Are you tracking cash within the ETF?

Hi guys
I was double checking some VTI information and from the vanguard webpage I see in “holdings” that VTI has 0.89% of “short term reserves” in liquidity market (=cash). Just about 10 billions of “reserve” :smiley: with some small bonds it comes up to 0.9% of cash. Since VTI is by far my biggest position, this amount of cash starts getting some importance.
https://investor.vanguard.com/etf/profile/overview/VTI/portfolio-holdings

so questions:

  • are you tracking cash content from ETFs?
  • is my interpretation correct that 0.9% is basically cash? Because on Yahoo Finance, the ETF is reported as having 99.99% of stocks…so maybe Yahoo finance is overlooking the short term reserves?
  • if you are tracking, did you arelady developed some kind of scraper toget that information back in google sheets?

Thanks!

If you’re tracking all other 3721 positions separately, then it makes sense to do the same for cash.

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Well we are talking about different assets. the 99% of stocks are not like the 1% of cash. I see you want to be crowned the sarcastic king of the forum, but usually your posts are helpful.

I understand you may want to ignore a +/- 1% in your asset allocation, but 1% cash within the ETF does makes a difference for your asset allocation. It may not be a lot, and maybe you don’t care if the split stocks/cash is 75/25 vs 74/26, but I like to get my precision down to at least 1%, and for that the cash position within VTI is not negligible.

thanks for nothing though.

How often do you course-correct?
I let my tolerances run quite a bit wider (say ~3%), as equity and some other assets can fluctuate quite a bit within a month or a few.

I actually am not that hard on keeping a perfect allocation split - for instance I really don’t like selling stocks so I run things quite wide and up until now never sold any stocks

is more a matter of principle/precision, a thing of pride to know that I’m tracking things down to 1%. I’m not interested in going unto 0.1% precision. It seems a big enough thing 1% cash in VTI while being quite easy to track, and was wondering if and how constant this is (I just noticed today - maybe 1% is a momentary flctuations and usually VTI runs much less cash), and if others were tracking as well.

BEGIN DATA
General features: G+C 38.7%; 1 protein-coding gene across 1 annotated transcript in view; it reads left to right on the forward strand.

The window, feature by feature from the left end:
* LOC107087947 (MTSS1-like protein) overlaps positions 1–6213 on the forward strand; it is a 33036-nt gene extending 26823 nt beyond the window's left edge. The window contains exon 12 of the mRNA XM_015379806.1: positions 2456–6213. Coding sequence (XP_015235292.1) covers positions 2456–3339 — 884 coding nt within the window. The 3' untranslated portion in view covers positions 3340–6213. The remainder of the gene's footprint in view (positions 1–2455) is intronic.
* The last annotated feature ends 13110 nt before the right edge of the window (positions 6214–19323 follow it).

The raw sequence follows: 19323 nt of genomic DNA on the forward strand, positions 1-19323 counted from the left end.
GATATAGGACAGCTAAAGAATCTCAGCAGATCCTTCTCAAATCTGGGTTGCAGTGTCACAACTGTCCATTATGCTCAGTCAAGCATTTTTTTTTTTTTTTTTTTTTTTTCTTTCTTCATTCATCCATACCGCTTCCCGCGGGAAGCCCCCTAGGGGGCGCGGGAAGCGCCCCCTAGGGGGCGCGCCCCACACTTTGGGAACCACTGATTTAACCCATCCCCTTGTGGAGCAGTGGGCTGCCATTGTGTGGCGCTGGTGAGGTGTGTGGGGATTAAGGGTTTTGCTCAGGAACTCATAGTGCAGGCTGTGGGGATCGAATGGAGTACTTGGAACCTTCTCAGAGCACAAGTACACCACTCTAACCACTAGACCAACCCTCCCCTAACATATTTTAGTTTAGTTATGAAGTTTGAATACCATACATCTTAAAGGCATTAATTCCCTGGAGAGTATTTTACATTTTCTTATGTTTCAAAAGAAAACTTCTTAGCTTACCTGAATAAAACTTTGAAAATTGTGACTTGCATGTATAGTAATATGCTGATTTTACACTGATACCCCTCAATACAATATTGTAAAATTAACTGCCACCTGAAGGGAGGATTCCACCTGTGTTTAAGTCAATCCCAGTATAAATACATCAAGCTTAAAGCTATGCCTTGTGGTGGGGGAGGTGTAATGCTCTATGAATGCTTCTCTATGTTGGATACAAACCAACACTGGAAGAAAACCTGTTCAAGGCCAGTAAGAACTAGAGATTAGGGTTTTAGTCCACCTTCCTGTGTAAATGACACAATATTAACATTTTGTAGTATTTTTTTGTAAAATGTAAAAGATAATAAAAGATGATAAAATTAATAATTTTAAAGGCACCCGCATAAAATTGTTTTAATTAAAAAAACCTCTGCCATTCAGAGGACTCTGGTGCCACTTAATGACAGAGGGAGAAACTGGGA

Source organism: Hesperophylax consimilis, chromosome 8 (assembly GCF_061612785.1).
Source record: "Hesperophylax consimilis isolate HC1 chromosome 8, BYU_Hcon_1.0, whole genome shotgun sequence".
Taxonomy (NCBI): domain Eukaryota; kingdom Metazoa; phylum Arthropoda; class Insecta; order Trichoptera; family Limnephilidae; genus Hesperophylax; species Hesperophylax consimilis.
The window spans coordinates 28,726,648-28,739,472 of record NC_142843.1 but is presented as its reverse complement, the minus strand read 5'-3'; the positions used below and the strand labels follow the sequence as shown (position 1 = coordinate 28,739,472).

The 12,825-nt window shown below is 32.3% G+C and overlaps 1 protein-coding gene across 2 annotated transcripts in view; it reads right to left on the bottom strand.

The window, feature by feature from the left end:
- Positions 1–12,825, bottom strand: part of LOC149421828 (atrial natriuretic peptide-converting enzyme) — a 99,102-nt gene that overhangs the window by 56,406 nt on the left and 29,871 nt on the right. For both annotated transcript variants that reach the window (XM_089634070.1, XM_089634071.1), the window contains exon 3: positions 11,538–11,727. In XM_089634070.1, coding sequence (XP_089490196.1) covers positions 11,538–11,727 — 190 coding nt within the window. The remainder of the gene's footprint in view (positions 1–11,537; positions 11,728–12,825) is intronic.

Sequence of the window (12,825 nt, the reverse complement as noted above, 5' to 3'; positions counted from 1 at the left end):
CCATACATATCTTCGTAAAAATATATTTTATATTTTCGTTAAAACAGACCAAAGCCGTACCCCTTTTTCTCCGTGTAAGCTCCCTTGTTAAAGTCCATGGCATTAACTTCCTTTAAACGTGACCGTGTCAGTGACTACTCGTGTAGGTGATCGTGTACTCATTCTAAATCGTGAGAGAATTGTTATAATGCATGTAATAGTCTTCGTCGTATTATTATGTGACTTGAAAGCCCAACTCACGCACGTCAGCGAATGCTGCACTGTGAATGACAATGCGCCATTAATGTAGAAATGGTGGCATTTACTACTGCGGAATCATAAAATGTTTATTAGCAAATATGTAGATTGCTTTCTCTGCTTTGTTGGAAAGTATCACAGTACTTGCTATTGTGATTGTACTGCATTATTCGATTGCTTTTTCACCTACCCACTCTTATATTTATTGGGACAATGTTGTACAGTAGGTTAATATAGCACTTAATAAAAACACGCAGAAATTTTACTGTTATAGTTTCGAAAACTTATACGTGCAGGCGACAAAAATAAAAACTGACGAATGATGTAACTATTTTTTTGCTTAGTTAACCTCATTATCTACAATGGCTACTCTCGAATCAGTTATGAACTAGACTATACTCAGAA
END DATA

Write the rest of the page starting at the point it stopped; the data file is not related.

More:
The ETF holds cash; but you don‘t have any cash exposure. The ETF likely took out Swaps to buy the Index Return; where the Cash constitutes Collateral. So de facto, you don‘t hold Cash.

2 Likes

Thanks that’s helpful. Maybe can you help me understand such a table as you can find on morningstar? It’s very difficult to understand what the different column means:
image

Short, Long and Indey are understandable. but Net of what? and Cat.?
Thanks!
source:
https://www.morningstar.com/etfs/arcx/vti/portfolio

What do you try to achieve here? This Fund holds about 99% of US Equity in aLong position, about 0% of ES Equity in a Short Position; and the Net Equity Position is still 99%. This in contrast with a Market Neutral Fund that might have 50% Long, 50% Short and Zero Net Equity Exposure.

The Index of this Fund still foresees about 99% of Net US Equity and the Morningstar Fund Category (aka all funds in this category) hold a bit a lower US Equity Exposure.

And actually, this is not 1% Cash but 0.01%…

oh sorry yes I understood your comments that thanks to swap the cash exposure is only 0.1%, or even less.
So I will not bother anymore tracking fixed income part on VTI.
The question on the morningstar table was just to understand what I was reading, and what lead to my error assuming that the fund would give me cash exposure. Simply trying to improve my knowledge

It makes a difference that is negligible. Funds will invariably hold some cash - so do VIAC and finpension.

The performance of 100% equity vs. 99% equity and 1% will be …the same, essentially. Less than 0.1% p.a., so way less than daily variation. Or comparable to the fund’s current premium over NAV.